by Hilary Smith
The popularity of family-friendly online games like Angry Birds, Plants vs. Zombies and Minecraft has pulled the younger set deeper into the gaming world and helped solidify their obsession with the screen. The typical ‘Gamer’ profile used to predominantly comprise of older teens and young adults, now 29 percent of all gamers are under age 18.
Text messaging, video games, streaming movies and social media have all led to today’s kids spending nearly seven hours a day watching a screen, despite persistent recommendations from pediatricians for children’s exposure to be limited to two hours each day. Hours spent devoted to screen time are valuable hours that have been lost for children to engage in physical activity and improve their health and wellbeing.
Sitting sedentary and staring at the screen – be it via a mobile device or the TV – contributes to obesity. According to the Centers for Disease Control, about 12.7 million children between the ages of two and 19 are obese. Suffering from obesity in childhood may cause Type 2 Diabetes, high blood pressure, breathing issues such as asthma or sleep apnea, joint problems and numerous other issues—including lower self esteem.
However, plucking kids off the couch and putting into motion is a battle for many parents. The allure of a media device is ingrained in today’s generation—so much so that separating the kid from the device almost feels like removing an appendage.
Parents need to work with devices and use technology as a way to engage kids and teens in healthy doses of physical activity. While many parents see the device as a foe, it could and should be a parent’s greatest asset. Here are five ways parents can use technology to encourage kids out the door and into a healthy dose of activity:
1. Moves encourages kids to move. The app Moves tracks activity and keeps kids and older teens accountable. Like fitness tracking wristbands, Moves tracks steps, tracks burned calories, times runs and keeps what the app calls “the activity diary of your life.” For older tweens and teens, fitness tracking apps can help bolster competitive spirit; parents and kids can see who can walk the most steps, or the family can set a team goal with special rewards as the incentive. Always make competitions friendly and fun.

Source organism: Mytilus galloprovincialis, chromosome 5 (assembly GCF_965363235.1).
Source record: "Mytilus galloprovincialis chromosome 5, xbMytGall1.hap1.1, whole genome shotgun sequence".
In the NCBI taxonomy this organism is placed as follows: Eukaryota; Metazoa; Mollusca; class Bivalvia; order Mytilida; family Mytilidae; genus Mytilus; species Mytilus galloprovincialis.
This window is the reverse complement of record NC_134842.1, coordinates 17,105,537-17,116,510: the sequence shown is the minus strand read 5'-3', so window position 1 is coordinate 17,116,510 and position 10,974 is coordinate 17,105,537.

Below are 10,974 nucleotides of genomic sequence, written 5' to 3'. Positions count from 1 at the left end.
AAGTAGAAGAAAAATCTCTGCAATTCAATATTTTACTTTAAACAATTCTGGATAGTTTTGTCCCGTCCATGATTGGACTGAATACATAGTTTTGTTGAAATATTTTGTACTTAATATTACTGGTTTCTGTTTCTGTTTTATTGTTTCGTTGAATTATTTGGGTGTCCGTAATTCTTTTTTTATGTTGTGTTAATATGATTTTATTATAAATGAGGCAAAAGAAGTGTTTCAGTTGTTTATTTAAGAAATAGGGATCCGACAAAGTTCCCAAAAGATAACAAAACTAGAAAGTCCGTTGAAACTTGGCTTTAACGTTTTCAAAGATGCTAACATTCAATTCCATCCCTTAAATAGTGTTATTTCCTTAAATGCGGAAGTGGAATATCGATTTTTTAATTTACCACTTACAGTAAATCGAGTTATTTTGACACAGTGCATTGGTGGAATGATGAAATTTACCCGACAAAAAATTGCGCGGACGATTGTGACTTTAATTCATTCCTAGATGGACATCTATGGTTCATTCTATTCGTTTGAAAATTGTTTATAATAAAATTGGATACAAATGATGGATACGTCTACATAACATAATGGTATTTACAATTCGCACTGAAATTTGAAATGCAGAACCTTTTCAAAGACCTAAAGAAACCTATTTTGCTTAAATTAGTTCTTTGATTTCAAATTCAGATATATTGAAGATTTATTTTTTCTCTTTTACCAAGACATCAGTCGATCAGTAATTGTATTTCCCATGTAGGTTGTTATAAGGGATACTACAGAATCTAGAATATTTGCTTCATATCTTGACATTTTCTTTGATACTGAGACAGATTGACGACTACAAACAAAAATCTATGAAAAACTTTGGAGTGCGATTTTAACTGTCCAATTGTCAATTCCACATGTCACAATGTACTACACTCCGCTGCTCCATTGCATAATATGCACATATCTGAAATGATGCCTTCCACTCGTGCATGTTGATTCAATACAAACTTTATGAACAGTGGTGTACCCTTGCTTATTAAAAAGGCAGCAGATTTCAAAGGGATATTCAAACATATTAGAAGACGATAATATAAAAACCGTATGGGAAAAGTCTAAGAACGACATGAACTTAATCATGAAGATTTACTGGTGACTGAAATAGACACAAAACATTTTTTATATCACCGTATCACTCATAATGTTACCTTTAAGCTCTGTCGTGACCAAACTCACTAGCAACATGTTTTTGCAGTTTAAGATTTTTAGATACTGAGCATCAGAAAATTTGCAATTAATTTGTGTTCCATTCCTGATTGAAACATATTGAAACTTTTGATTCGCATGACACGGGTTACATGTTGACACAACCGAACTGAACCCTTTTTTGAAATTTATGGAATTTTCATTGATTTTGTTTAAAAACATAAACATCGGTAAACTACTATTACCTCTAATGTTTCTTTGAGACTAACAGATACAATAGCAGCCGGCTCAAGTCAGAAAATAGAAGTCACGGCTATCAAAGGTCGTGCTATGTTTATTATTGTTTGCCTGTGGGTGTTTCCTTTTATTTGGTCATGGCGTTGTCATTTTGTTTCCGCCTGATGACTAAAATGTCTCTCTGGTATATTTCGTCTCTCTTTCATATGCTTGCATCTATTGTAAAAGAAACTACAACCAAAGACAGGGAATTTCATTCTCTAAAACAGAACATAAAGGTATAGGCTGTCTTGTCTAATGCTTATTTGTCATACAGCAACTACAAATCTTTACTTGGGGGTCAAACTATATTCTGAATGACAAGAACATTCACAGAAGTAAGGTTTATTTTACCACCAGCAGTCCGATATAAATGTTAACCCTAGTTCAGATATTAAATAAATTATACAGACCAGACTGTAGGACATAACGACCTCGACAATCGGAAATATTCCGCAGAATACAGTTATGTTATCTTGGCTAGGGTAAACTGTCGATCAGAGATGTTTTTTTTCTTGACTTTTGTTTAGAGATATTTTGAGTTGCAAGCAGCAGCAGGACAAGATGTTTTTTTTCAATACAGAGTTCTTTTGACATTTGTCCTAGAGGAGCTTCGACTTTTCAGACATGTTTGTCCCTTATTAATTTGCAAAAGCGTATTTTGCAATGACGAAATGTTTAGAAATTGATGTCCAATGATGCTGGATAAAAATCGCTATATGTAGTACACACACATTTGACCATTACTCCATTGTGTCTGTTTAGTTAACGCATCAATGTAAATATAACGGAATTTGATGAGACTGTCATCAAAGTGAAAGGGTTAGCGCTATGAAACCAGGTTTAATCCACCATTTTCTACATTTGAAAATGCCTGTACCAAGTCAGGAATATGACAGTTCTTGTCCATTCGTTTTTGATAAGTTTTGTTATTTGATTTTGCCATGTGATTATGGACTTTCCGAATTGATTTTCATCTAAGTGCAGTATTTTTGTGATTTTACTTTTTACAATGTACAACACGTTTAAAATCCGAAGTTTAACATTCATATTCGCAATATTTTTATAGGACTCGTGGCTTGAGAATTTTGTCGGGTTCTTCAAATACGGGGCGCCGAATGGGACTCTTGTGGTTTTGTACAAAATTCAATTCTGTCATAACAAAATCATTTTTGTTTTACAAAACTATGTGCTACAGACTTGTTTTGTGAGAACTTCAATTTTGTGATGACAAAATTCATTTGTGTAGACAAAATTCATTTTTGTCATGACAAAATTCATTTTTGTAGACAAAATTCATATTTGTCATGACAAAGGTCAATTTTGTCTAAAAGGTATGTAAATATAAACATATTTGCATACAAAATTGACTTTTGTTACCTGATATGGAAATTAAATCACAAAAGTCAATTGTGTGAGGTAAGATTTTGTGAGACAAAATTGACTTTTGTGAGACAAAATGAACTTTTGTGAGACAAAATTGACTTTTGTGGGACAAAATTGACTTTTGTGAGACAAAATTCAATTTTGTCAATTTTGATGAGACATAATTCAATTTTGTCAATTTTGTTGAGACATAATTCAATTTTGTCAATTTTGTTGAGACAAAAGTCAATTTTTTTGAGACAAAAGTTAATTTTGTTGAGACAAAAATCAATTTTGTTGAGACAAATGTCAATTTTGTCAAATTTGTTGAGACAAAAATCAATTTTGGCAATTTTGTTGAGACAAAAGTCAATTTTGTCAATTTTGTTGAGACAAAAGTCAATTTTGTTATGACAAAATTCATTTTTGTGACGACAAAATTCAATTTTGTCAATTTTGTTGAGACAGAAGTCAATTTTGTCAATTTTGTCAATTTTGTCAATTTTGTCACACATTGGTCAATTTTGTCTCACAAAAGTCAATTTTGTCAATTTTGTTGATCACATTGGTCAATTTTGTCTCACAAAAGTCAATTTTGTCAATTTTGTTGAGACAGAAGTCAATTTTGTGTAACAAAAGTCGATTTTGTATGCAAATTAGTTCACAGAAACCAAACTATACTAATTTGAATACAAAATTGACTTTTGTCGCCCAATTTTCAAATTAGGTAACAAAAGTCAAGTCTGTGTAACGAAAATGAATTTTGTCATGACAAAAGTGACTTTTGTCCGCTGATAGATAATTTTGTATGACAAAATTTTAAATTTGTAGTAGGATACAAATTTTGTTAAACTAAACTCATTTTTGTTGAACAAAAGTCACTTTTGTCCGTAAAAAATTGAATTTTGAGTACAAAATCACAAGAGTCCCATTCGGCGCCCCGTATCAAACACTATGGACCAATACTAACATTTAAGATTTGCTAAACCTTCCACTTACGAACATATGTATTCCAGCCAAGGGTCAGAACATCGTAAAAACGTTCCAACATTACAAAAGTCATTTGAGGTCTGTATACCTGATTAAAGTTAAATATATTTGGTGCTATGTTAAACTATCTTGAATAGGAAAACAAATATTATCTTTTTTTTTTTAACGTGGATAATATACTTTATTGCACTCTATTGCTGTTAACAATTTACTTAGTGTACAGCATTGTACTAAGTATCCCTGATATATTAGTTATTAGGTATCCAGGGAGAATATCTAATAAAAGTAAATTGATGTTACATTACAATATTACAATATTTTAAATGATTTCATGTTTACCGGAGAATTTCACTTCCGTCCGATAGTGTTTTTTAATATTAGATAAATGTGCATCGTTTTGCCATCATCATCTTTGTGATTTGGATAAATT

2. Catch them all! Download Pokemon Go and try to track down and catch all the cute characters. Pokemon Go features a fun scavenger hunt design that encourages kids to get out and move. Teach older kids to always be aware of surroundings when playing and to not trespass on private property when hunting for Pokemon. With younger kids, schedule family Pokemon Go trips out to zoos, parks and other areas to get out and explore…and find Pikachu, of course!
3. Use the web to find new ways to move. The web is the ideal resource to find exciting and crazy new ways to get moving as a family. Log on to YouTube for instructional yoga videos for beginners. Learn to Prancercise, or grab a few fun-hued hula hoops to help tone and strengthen core muscles.
4. Interactive video games. Game consoles like the Wii require players to actually play the game with their bodies. Games with interactive systems require more than just moving a joystick…players must move their bodies as they would when playing an actual sport or activity. The game Just Dance makes players move the body to the beat, which provides a fun workout in the midst of a game.
5. Daily Mile. The app Daily Mile is the social media center of the workout world. Users can post about daily workouts and get encouragement in return. Daily Mile is the place where everyone can feel comfortable when bragging about a run, a walk or their weekly cardio. Families can have an account and post milestones, or older teens can sign up to begin their own fitness journey. Like all social media sites, parents should always be aware of accounts and postings.
Parents shouldn’t fear the world of technology, they need to use it as an asset to help the e-generation choose the world of fitness and health instead of a sedentary lifestyle. Parents that have active lifestyles show kids that an active lifestyle is important to good health. Get moving with kids and use technology as the bridge that unites generational gaps.